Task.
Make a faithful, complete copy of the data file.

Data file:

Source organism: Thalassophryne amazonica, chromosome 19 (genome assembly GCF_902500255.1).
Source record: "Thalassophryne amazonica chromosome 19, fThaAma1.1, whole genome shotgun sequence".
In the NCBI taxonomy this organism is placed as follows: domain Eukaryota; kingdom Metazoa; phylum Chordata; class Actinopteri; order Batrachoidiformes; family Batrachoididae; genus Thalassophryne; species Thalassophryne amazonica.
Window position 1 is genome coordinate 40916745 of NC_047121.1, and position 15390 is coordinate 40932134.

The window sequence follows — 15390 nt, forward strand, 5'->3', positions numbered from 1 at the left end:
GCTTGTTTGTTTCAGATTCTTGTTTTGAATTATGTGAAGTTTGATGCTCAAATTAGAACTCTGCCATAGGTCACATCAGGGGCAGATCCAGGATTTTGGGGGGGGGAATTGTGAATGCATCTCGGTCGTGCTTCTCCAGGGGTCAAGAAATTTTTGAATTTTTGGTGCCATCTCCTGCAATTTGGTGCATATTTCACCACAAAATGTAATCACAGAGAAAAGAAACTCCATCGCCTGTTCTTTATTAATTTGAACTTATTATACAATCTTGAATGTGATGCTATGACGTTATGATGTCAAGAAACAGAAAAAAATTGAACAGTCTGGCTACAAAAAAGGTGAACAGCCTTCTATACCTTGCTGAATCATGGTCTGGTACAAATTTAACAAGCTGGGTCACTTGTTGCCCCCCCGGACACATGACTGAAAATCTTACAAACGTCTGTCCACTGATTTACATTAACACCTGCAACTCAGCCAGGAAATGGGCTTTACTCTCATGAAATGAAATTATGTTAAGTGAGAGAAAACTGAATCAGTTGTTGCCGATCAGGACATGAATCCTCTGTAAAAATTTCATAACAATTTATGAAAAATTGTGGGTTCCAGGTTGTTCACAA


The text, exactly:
Source organism: Thalassophryne amazonica, chromosome 19 (genome assembly GCF_902500255.1).
Source record: "Thalassophryne amazonica chromosome 19, fThaAma1.1, whole genome shotgun sequence".
In the NCBI taxonomy this organism is placed as follows: domain Eukaryota; kingdom Metazoa; phylum Chordata; class Actinopteri; order Batrachoidiformes; family Batrachoididae; genus Thalassophryne; species Thalassophryne amazonica.
Window position 1 is genome coordinate 40916745 of NC_047121.1, and position 15390 is coordinate 40932134.

The window sequence follows — 15390 nt, forward strand, 5'->3', positions numbered from 1 at the left end:
GCTTGTTTGTTTCAGATTCTTGTTTTGAATTATGTGAAGTTTGATGCTCAAATTAGAACTCTGCCATAGGTCACATCAGGGGCAGATCCAGGATTTTGGGGGGGGGAATTGTGAATGCATCTCGGTCGTGCTTCTCCAGGGGTCAAGAAATTTTTGAATTTTTGGTGCCATCTCCTGCAATTTGGTGCATATTTCACCACAAAATGTAATCACAGAGAAAAGAAACTCCATCGCCTGTTCTTTATTAATTTGAACTTATTATACAATCTTGAATGTGATGCTATGACGTTATGATGTCAAGAAACAGAAAAAAATTGAACAGTCTGGCTACAAAAAAGGTGAACAGCCTTCTATACCTTGCTGAATCATGGTCTGGTACAAATTTAACAAGCTGGGTCACTTGTTGCCCCCCCGGACACATGACTGAAAATCTTACAAACGTCTGTCCACTGATTTACATTAACACCTGCAACTCAGCCAGGAAATGGGCTTTACTCTCATGAAATGAAATTATGTTAAGTGAGAGAAAACTGAATCAGTTGTTGCCGATCAGGACATGAATCCTCTGTAAAAATTTCATAACAATTTATGAAAAATTGTGGGTTCCAGGTTGTTCACAA